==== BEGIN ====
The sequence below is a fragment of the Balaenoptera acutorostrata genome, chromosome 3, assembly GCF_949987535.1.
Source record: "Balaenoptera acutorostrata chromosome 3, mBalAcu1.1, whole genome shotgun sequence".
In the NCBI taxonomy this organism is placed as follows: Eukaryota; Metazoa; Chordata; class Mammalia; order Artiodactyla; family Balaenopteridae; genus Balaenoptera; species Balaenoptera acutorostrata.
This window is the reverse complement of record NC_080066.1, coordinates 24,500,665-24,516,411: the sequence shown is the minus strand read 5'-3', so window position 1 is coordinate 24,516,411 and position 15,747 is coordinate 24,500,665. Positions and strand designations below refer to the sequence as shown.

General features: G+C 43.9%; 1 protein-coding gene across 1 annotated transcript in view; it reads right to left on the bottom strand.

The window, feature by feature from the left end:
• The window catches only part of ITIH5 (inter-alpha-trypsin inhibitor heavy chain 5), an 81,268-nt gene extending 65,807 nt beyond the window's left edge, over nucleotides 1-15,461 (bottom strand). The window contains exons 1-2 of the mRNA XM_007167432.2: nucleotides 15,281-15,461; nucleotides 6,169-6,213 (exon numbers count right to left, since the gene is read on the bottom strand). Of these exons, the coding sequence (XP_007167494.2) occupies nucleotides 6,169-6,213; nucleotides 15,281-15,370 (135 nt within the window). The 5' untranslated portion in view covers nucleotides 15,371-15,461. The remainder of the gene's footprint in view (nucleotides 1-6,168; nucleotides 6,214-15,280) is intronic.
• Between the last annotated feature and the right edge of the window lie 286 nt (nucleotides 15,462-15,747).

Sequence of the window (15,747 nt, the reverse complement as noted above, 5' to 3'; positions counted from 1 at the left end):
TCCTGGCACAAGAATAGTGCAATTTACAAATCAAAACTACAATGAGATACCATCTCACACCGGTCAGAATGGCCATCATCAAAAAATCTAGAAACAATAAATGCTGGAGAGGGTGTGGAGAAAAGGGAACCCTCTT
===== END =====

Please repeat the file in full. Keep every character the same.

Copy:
The sequence below is a fragment of the Balaenoptera acutorostrata genome, chromosome 3, assembly GCF_949987535.1.
Source record: "Balaenoptera acutorostrata chromosome 3, mBalAcu1.1, whole genome shotgun sequence".
In the NCBI taxonomy this organism is placed as follows: Eukaryota; Metazoa; Chordata; class Mammalia; order Artiodactyla; family Balaenopteridae; genus Balaenoptera; species Balaenoptera acutorostrata.
This window is the reverse complement of record NC_080066.1, coordinates 24,500,665-24,516,411: the sequence shown is the minus strand read 5'-3', so window position 1 is coordinate 24,516,411 and position 15,747 is coordinate 24,500,665. Positions and strand designations below refer to the sequence as shown.

General features: G+C 43.9%; 1 protein-coding gene across 1 annotated transcript in view; it reads right to left on the bottom strand.

The window, feature by feature from the left end:
• The window catches only part of ITIH5 (inter-alpha-trypsin inhibitor heavy chain 5), an 81,268-nt gene extending 65,807 nt beyond the window's left edge, over nucleotides 1-15,461 (bottom strand). The window contains exons 1-2 of the mRNA XM_007167432.2: nucleotides 15,281-15,461; nucleotides 6,169-6,213 (exon numbers count right to left, since the gene is read on the bottom strand). Of these exons, the coding sequence (XP_007167494.2) occupies nucleotides 6,169-6,213; nucleotides 15,281-15,370 (135 nt within the window). The 5' untranslated portion in view covers nucleotides 15,371-15,461. The remainder of the gene's footprint in view (nucleotides 1-6,168; nucleotides 6,214-15,280) is intronic.
• Between the last annotated feature and the right edge of the window lie 286 nt (nucleotides 15,462-15,747).

Sequence of the window (15,747 nt, the reverse complement as noted above, 5' to 3'; positions counted from 1 at the left end):
TCCTGGCACAAGAATAGTGCAATTTACAAATCAAAACTACAATGAGATACCATCTCACACCGGTCAGAATGGCCATCATCAAAAAATCTAGAAACAATAAATGCTGGAGAGGGTGTGGAGAAAAGGGAACCCTCTT